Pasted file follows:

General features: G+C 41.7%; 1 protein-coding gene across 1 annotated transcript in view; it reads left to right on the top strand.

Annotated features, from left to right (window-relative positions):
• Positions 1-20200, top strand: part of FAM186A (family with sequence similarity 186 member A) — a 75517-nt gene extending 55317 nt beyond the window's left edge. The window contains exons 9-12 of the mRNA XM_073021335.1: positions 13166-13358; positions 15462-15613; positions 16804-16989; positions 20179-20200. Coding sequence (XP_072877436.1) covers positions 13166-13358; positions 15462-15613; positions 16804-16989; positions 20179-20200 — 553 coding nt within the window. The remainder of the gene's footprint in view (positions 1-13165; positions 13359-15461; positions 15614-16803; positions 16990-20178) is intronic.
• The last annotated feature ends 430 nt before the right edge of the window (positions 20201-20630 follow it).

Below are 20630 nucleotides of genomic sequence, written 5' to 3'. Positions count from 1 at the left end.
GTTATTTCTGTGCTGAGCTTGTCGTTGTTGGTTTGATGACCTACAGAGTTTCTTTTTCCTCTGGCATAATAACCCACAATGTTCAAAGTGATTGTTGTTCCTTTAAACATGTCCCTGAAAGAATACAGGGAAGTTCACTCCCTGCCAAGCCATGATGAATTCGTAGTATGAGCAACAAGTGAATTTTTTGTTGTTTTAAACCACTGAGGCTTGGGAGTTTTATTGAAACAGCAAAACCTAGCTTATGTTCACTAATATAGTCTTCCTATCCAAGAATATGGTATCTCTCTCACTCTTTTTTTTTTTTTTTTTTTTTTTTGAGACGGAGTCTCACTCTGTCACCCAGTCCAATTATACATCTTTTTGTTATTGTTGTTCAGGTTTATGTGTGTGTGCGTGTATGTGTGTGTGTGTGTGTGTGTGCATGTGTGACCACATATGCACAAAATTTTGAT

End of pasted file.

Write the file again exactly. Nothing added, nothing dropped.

General features: G+C 41.7%; 1 protein-coding gene across 1 annotated transcript in view; it reads left to right on the top strand.

Annotated features, from left to right (window-relative positions):
• Positions 1-20200, top strand: part of FAM186A (family with sequence similarity 186 member A) — a 75517-nt gene extending 55317 nt beyond the window's left edge. The window contains exons 9-12 of the mRNA XM_073021335.1: positions 13166-13358; positions 15462-15613; positions 16804-16989; positions 20179-20200. Coding sequence (XP_072877436.1) covers positions 13166-13358; positions 15462-15613; positions 16804-16989; positions 20179-20200 — 553 coding nt within the window. The remainder of the gene's footprint in view (positions 1-13165; positions 13359-15461; positions 15614-16803; positions 16990-20178) is intronic.
• The last annotated feature ends 430 nt before the right edge of the window (positions 20201-20630 follow it).

Below are 20630 nucleotides of genomic sequence, written 5' to 3'. Positions count from 1 at the left end.
GTTATTTCTGTGCTGAGCTTGTCGTTGTTGGTTTGATGACCTACAGAGTTTCTTTTTCCTCTGGCATAATAACCCACAATGTTCAAAGTGATTGTTGTTCCTTTAAACATGTCCCTGAAAGAATACAGGGAAGTTCACTCCCTGCCAAGCCATGATGAATTCGTAGTATGAGCAACAAGTGAATTTTTTGTTGTTTTAAACCACTGAGGCTTGGGAGTTTTATTGAAACAGCAAAACCTAGCTTATGTTCACTAATATAGTCTTCCTATCCAAGAATATGGTATCTCTCTCACTCTTTTTTTTTTTTTTTTTTTTTTTTGAGACGGAGTCTCACTCTGTCACCCAGTCCAATTATACATCTTTTTGTTATTGTTGTTCAGGTTTATGTGTGTGTGCGTGTATGTGTGTGTGTGTGTGTGTGTGCATGTGTGACCACATATGCACAAAATTTTGAT